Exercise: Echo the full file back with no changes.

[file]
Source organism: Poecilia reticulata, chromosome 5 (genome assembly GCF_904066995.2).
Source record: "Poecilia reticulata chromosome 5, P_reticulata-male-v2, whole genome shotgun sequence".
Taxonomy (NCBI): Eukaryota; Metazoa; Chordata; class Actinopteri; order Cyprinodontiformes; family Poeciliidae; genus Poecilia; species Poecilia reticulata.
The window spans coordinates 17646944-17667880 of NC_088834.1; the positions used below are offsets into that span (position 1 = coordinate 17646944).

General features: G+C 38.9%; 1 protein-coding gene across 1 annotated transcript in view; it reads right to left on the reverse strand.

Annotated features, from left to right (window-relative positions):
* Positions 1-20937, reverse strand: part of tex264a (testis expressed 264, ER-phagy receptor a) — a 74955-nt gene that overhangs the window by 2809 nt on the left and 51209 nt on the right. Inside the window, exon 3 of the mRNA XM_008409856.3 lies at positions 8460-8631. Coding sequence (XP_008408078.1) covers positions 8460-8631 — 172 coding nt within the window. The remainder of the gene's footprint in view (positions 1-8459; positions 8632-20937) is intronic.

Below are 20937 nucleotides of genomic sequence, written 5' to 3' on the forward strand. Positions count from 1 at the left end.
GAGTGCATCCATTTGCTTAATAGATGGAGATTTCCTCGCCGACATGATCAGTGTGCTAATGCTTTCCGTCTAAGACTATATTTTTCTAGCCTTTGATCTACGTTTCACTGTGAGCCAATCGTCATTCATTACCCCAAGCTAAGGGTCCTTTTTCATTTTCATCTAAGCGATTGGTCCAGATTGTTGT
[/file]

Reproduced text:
Source organism: Poecilia reticulata, chromosome 5 (genome assembly GCF_904066995.2).
Source record: "Poecilia reticulata chromosome 5, P_reticulata-male-v2, whole genome shotgun sequence".
Taxonomy (NCBI): Eukaryota; Metazoa; Chordata; class Actinopteri; order Cyprinodontiformes; family Poeciliidae; genus Poecilia; species Poecilia reticulata.
The window spans coordinates 17646944-17667880 of NC_088834.1; the positions used below are offsets into that span (position 1 = coordinate 17646944).

General features: G+C 38.9%; 1 protein-coding gene across 1 annotated transcript in view; it reads right to left on the reverse strand.

Annotated features, from left to right (window-relative positions):
* Positions 1-20937, reverse strand: part of tex264a (testis expressed 264, ER-phagy receptor a) — a 74955-nt gene that overhangs the window by 2809 nt on the left and 51209 nt on the right. Inside the window, exon 3 of the mRNA XM_008409856.3 lies at positions 8460-8631. Coding sequence (XP_008408078.1) covers positions 8460-8631 — 172 coding nt within the window. The remainder of the gene's footprint in view (positions 1-8459; positions 8632-20937) is intronic.

Below are 20937 nucleotides of genomic sequence, written 5' to 3' on the forward strand. Positions count from 1 at the left end.
GAGTGCATCCATTTGCTTAATAGATGGAGATTTCCTCGCCGACATGATCAGTGTGCTAATGCTTTCCGTCTAAGACTATATTTTTCTAGCCTTTGATCTACGTTTCACTGTGAGCCAATCGTCATTCATTACCCCAAGCTAAGGGTCCTTTTTCATTTTCATCTAAGCGATTGGTCCAGATTGTTGT